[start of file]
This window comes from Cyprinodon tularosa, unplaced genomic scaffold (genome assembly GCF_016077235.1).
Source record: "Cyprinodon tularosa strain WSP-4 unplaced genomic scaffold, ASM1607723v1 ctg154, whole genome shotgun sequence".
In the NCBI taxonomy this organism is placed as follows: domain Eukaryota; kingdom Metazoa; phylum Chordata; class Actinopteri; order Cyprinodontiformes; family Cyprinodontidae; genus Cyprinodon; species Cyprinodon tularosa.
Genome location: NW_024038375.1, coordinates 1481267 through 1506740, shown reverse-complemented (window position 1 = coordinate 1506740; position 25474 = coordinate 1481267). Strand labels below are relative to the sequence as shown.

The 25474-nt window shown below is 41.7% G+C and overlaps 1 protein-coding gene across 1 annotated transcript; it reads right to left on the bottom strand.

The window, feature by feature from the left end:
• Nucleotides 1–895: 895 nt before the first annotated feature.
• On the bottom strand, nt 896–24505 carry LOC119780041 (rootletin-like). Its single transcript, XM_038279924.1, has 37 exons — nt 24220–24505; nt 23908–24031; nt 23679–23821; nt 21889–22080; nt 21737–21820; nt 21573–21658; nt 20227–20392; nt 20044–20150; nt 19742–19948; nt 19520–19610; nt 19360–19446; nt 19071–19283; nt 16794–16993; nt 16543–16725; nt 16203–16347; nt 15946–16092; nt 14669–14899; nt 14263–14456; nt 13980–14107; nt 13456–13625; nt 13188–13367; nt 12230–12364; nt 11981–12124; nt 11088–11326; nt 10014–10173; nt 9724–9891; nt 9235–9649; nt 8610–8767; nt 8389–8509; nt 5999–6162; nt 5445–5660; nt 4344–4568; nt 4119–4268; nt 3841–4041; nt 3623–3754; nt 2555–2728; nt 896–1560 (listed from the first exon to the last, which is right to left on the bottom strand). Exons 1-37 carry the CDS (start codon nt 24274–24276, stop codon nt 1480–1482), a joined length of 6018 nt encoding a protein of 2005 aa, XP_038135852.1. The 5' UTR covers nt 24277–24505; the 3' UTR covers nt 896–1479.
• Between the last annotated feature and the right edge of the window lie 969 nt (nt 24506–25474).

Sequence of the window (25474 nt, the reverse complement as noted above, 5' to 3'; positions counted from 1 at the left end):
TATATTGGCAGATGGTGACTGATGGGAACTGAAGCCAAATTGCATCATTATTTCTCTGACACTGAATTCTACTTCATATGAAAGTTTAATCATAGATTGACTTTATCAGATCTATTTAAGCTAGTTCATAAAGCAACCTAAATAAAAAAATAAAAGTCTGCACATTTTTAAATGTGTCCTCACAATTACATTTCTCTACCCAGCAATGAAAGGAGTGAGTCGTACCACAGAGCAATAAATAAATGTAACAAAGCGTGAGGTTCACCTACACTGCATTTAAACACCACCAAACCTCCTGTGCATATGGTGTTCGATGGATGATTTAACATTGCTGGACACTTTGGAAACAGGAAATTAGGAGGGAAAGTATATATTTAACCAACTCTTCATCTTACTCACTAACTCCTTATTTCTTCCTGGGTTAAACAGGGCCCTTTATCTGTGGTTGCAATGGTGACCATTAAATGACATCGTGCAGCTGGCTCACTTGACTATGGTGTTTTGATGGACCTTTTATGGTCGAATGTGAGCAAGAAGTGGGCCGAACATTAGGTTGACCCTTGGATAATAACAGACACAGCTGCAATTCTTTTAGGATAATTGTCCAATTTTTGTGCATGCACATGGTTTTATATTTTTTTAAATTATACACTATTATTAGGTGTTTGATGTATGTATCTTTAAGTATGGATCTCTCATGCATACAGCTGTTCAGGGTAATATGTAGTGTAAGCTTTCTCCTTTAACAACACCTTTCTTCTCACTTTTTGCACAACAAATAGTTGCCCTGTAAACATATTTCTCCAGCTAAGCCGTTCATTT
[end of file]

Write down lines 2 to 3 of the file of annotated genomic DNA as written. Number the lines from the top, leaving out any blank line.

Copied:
Source record: "Cyprinodon tularosa strain WSP-4 unplaced genomic scaffold, ASM1607723v1 ctg154, whole genome shotgun sequence".
In the NCBI taxonomy this organism is placed as follows: domain Eukaryota; kingdom Metazoa; phylum Chordata; class Actinopteri; order Cyprinodontiformes; family Cyprinodontidae; genus Cyprinodon; species Cyprinodon tularosa.